As I mentioned earlier, the primary security mechanisms used in an Active Directory environment are group policy settings. If you are used to managing Windows environments, then you will be happy to know that Microsoft offers a product called System Center Mobile Device Manager, which will actually let you manage devices for mobile health care users through group policy settings. In addition to enforcing security on such devices, the software can also be used for initial device provisioning, and for deploying mobile applications.
Although System Center Mobile Device Manager works really well, it does have two major limitations. First, you can only use group policies to manage devices that can be enrolled in a Windows domain. To the best of my knowledge, the only mobile operating systems that fit this criterion are Windows Mobile 6.1 and Windows Mobile 6.5. Even Microsoft's latest Windows Mobile operating system, Windows Phone 7, does not include the required functionality.
The other limitation is that your existing group policy settings will not apply to mobile devices that have been enrolled in the domain. Instead, System Center Mobile Device Manager provides a completely separate set of group policy settings that are specifically designed for use with mobile devices. These settings are, however, accessible through the Group Policy Editor.
Using Exchange ActiveSync to manage devices in a mobile health care setting
As strange as it sounds, one of the best tools for managing mobile devices is Microsoft Exchange Server. In case you're not familiar with Exchange Server, it is Microsoft's enterprise email application. Exchange Server uses a protocol called Exchange ActiveSync to send email to mobile devices.
So what does this have to do with mobile device management? Well, Exchange ActiveSync is an industry standard. It is supported by Windows devices, but it is also supported by tablets and by non-Microsoft devices such as the iPhone or the Android phones.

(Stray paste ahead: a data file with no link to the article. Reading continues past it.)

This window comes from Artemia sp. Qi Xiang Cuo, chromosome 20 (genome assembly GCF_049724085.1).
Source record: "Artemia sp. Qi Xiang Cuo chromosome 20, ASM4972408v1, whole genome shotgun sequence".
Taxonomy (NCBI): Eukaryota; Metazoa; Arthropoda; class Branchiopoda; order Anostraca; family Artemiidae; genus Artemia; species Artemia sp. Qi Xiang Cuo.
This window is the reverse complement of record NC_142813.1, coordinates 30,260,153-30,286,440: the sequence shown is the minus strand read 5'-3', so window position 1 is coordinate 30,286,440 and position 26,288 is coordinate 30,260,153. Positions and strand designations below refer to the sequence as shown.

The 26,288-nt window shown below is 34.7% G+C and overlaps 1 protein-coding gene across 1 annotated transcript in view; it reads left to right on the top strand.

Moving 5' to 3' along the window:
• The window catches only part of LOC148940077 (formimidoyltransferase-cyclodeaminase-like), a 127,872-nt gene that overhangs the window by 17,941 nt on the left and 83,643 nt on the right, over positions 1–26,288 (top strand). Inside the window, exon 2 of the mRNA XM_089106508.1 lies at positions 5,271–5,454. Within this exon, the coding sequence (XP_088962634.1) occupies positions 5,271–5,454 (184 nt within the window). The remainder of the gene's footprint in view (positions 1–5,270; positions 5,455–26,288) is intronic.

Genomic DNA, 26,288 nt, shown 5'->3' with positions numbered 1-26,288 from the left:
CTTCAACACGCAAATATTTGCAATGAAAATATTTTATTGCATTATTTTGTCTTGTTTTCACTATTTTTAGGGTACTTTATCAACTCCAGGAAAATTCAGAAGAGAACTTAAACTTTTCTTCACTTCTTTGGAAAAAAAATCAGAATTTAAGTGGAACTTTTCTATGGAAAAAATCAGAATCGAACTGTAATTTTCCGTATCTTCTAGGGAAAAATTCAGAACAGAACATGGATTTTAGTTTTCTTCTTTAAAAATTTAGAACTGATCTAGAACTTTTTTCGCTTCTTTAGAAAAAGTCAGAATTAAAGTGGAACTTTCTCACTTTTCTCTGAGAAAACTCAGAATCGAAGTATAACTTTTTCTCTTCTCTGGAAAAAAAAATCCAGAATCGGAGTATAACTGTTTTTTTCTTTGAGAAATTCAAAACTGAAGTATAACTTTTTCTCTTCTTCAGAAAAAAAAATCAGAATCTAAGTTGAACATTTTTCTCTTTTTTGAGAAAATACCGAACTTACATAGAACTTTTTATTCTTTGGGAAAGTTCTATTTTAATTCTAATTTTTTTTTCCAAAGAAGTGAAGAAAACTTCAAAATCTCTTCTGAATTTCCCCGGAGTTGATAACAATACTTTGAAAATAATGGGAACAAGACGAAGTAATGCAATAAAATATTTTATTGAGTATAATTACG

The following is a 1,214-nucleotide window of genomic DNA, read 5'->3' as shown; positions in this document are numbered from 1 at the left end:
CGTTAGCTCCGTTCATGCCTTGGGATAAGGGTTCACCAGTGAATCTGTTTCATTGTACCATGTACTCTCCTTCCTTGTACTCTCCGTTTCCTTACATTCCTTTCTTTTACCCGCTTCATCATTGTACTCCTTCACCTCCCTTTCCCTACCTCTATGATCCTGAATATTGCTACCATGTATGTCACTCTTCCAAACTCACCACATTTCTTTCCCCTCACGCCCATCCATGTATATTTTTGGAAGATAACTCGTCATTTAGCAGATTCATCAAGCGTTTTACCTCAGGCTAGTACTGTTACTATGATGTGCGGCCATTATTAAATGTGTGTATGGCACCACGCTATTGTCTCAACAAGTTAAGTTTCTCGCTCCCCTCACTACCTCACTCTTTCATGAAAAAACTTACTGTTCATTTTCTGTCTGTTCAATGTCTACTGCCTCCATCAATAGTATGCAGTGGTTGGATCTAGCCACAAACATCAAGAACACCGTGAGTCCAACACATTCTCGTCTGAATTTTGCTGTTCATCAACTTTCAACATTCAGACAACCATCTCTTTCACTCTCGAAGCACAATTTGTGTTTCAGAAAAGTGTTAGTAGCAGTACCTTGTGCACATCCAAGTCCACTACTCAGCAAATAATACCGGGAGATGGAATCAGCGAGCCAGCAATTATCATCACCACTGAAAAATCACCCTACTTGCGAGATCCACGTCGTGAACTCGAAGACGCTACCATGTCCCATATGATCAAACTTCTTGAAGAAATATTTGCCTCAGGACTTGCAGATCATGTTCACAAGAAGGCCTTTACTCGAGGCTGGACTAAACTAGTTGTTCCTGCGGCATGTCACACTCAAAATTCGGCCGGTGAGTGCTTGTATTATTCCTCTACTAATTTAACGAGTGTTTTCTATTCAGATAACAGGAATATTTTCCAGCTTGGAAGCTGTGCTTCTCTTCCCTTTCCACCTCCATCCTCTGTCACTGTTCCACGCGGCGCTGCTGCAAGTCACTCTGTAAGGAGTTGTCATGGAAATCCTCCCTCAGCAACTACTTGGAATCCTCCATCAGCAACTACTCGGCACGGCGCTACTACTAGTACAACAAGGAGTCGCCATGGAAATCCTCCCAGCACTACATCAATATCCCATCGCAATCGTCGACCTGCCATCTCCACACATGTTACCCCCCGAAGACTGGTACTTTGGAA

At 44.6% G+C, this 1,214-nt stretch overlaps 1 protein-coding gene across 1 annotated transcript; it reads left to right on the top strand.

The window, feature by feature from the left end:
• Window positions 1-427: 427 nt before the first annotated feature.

Although the primary job of ActiveSync is to push messages to mobile devices, ActiveSync can also be used to provision and secure mobile devices. For example, you can use ActiveSync policies to require devices to adhere to a certain password policy or to disable certain mobile device features such as removable storage or the built-in camera.
Keep in mind, however, that even though the vast majority of tablets and smartphones support ActiveSync, not all of the ActiveSync policy settings are supported on every device. If you are considering ActiveSync as a mechanism for provisioning and securing mobile devices, then you will need to verify that the policy settings that you want to use will work with your chosen devices.
Using proprietary management tools in mobile health care deployments
Even though Microsoft Exchange can be used as a cross-platform management tool for mobile devices in health care settings, it is no substitute for a mobile device management platform that is designed specifically for the mobile devices that you use. That being the case, if you have made the decision to use only a specific type of mobile device, then I would recommend seeing if the device manufacturer offers a management product for the devices. For example, BlackBerry offers a management product called BlackBerry Enterprise Server.
There are also a number of third-party products for managing mobile devices. Even so, every mobile operating system has different capabilities, so even if a product claims to offer cross-platform support, there is a good chance that some management capabilities will be omitted for some devices. Some software vendors have also been known to omit certain management capabilities from their wares just so that they can provide a consistent management experience. That's why you are best off using a device-specific management product if possible.
About the author:
Brien M. Posey, MCSE, is a Microsoft Most Valuable Professional for his work with Windows 2000 Server and IIS. He has served as CIO for a nationwide chain of hospitals and was once in charge of IT security for Fort Knox.